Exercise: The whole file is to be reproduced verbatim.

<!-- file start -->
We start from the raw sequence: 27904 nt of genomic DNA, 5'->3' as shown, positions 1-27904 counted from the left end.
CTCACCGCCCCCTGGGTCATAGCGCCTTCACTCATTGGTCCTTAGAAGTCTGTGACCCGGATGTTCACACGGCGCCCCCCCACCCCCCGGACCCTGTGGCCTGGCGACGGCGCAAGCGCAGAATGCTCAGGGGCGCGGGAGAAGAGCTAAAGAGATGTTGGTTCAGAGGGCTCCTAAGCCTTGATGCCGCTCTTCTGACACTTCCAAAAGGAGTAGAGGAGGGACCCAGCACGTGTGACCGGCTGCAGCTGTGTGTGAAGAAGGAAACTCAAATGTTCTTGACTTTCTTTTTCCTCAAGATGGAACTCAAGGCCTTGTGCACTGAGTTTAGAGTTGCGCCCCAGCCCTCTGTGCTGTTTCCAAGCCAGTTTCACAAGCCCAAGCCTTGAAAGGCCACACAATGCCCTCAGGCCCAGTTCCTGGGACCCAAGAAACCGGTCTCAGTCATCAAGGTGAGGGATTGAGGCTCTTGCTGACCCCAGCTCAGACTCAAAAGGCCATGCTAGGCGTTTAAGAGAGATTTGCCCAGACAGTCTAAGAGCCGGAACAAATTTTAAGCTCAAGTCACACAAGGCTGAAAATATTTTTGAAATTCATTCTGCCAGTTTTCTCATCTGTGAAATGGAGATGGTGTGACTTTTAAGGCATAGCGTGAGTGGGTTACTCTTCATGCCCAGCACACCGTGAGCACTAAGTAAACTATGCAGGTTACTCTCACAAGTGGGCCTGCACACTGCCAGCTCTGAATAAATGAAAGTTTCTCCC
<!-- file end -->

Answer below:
We start from the raw sequence: 27904 nt of genomic DNA, 5'->3' as shown, positions 1-27904 counted from the left end.
CTCACCGCCCCCTGGGTCATAGCGCCTTCACTCATTGGTCCTTAGAAGTCTGTGACCCGGATGTTCACACGGCGCCCCCCCACCCCCCGGACCCTGTGGCCTGGCGACGGCGCAAGCGCAGAATGCTCAGGGGCGCGGGAGAAGAGCTAAAGAGATGTTGGTTCAGAGGGCTCCTAAGCCTTGATGCCGCTCTTCTGACACTTCCAAAAGGAGTAGAGGAGGGACCCAGCACGTGTGACCGGCTGCAGCTGTGTGTGAAGAAGGAAACTCAAATGTTCTTGACTTTCTTTTTCCTCAAGATGGAACTCAAGGCCTTGTGCACTGAGTTTAGAGTTGCGCCCCAGCCCTCTGTGCTGTTTCCAAGCCAGTTTCACAAGCCCAAGCCTTGAAAGGCCACACAATGCCCTCAGGCCCAGTTCCTGGGACCCAAGAAACCGGTCTCAGTCATCAAGGTGAGGGATTGAGGCTCTTGCTGACCCCAGCTCAGACTCAAAAGGCCATGCTAGGCGTTTAAGAGAGATTTGCCCAGACAGTCTAAGAGCCGGAACAAATTTTAAGCTCAAGTCACACAAGGCTGAAAATATTTTTGAAATTCATTCTGCCAGTTTTCTCATCTGTGAAATGGAGATGGTGTGACTTTTAAGGCATAGCGTGAGTGGGTTACTCTTCATGCCCAGCACACCGTGAGCACTAAGTAAACTATGCAGGTTACTCTCACAAGTGGGCCTGCACACTGCCAGCTCTGAATAAATGAAAGTTTCTCCC